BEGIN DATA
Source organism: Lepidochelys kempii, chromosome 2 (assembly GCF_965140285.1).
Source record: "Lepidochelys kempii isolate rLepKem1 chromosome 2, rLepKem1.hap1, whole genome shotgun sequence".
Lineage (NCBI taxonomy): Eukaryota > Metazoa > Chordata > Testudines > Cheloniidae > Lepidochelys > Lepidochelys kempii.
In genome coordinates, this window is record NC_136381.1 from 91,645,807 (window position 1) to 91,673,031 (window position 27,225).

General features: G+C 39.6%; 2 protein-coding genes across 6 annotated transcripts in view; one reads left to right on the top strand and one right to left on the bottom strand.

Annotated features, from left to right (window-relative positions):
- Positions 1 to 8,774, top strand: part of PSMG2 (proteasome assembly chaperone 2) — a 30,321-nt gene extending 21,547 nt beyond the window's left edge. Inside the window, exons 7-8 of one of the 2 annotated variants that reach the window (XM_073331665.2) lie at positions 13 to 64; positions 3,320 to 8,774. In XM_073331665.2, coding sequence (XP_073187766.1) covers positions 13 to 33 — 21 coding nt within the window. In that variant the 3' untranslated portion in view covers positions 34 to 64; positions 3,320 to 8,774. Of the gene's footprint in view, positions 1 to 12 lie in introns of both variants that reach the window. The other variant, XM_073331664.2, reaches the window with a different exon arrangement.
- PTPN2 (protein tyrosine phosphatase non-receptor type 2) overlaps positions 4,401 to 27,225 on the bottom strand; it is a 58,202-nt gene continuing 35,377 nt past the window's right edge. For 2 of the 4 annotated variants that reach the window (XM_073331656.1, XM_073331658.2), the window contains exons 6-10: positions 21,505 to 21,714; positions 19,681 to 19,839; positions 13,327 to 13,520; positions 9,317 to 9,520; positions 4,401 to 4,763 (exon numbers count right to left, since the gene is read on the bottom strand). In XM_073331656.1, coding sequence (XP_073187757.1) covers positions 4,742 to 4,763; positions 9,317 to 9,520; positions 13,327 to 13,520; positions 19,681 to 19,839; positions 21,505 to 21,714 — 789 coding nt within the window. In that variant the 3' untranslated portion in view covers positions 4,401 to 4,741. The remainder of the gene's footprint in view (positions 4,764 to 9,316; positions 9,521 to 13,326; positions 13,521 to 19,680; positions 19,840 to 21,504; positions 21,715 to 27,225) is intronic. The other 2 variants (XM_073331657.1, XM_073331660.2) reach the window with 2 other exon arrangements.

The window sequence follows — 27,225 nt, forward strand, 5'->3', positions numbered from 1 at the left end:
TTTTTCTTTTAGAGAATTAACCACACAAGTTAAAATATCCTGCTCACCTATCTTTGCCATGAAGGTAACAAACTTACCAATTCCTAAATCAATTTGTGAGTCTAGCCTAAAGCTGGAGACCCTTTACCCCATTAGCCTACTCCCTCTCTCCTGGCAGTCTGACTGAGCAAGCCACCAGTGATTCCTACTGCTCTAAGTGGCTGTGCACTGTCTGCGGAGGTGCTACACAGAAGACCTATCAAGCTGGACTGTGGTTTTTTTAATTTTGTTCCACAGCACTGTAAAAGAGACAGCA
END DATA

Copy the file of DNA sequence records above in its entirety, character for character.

Source organism: Lepidochelys kempii, chromosome 2 (assembly GCF_965140285.1).
Source record: "Lepidochelys kempii isolate rLepKem1 chromosome 2, rLepKem1.hap1, whole genome shotgun sequence".
Lineage (NCBI taxonomy): Eukaryota > Metazoa > Chordata > Testudines > Cheloniidae > Lepidochelys > Lepidochelys kempii.
In genome coordinates, this window is record NC_136381.1 from 91,645,807 (window position 1) to 91,673,031 (window position 27,225).

General features: G+C 39.6%; 2 protein-coding genes across 6 annotated transcripts in view; one reads left to right on the top strand and one right to left on the bottom strand.

Annotated features, from left to right (window-relative positions):
- Positions 1 to 8,774, top strand: part of PSMG2 (proteasome assembly chaperone 2) — a 30,321-nt gene extending 21,547 nt beyond the window's left edge. Inside the window, exons 7-8 of one of the 2 annotated variants that reach the window (XM_073331665.2) lie at positions 13 to 64; positions 3,320 to 8,774. In XM_073331665.2, coding sequence (XP_073187766.1) covers positions 13 to 33 — 21 coding nt within the window. In that variant the 3' untranslated portion in view covers positions 34 to 64; positions 3,320 to 8,774. Of the gene's footprint in view, positions 1 to 12 lie in introns of both variants that reach the window. The other variant, XM_073331664.2, reaches the window with a different exon arrangement.
- PTPN2 (protein tyrosine phosphatase non-receptor type 2) overlaps positions 4,401 to 27,225 on the bottom strand; it is a 58,202-nt gene continuing 35,377 nt past the window's right edge. For 2 of the 4 annotated variants that reach the window (XM_073331656.1, XM_073331658.2), the window contains exons 6-10: positions 21,505 to 21,714; positions 19,681 to 19,839; positions 13,327 to 13,520; positions 9,317 to 9,520; positions 4,401 to 4,763 (exon numbers count right to left, since the gene is read on the bottom strand). In XM_073331656.1, coding sequence (XP_073187757.1) covers positions 4,742 to 4,763; positions 9,317 to 9,520; positions 13,327 to 13,520; positions 19,681 to 19,839; positions 21,505 to 21,714 — 789 coding nt within the window. In that variant the 3' untranslated portion in view covers positions 4,401 to 4,741. The remainder of the gene's footprint in view (positions 4,764 to 9,316; positions 9,521 to 13,326; positions 13,521 to 19,680; positions 19,840 to 21,504; positions 21,715 to 27,225) is intronic. The other 2 variants (XM_073331657.1, XM_073331660.2) reach the window with 2 other exon arrangements.

The window sequence follows — 27,225 nt, forward strand, 5'->3', positions numbered from 1 at the left end:
TTTTTCTTTTAGAGAATTAACCACACAAGTTAAAATATCCTGCTCACCTATCTTTGCCATGAAGGTAACAAACTTACCAATTCCTAAATCAATTTGTGAGTCTAGCCTAAAGCTGGAGACCCTTTACCCCATTAGCCTACTCCCTCTCTCCTGGCAGTCTGACTGAGCAAGCCACCAGTGATTCCTACTGCTCTAAGTGGCTGTGCACTGTCTGCGGAGGTGCTACACAGAAGACCTATCAAGCTGGACTGTGGTTTTTTTAATTTTGTTCCACAGCACTGTAAAAGAGACAGCA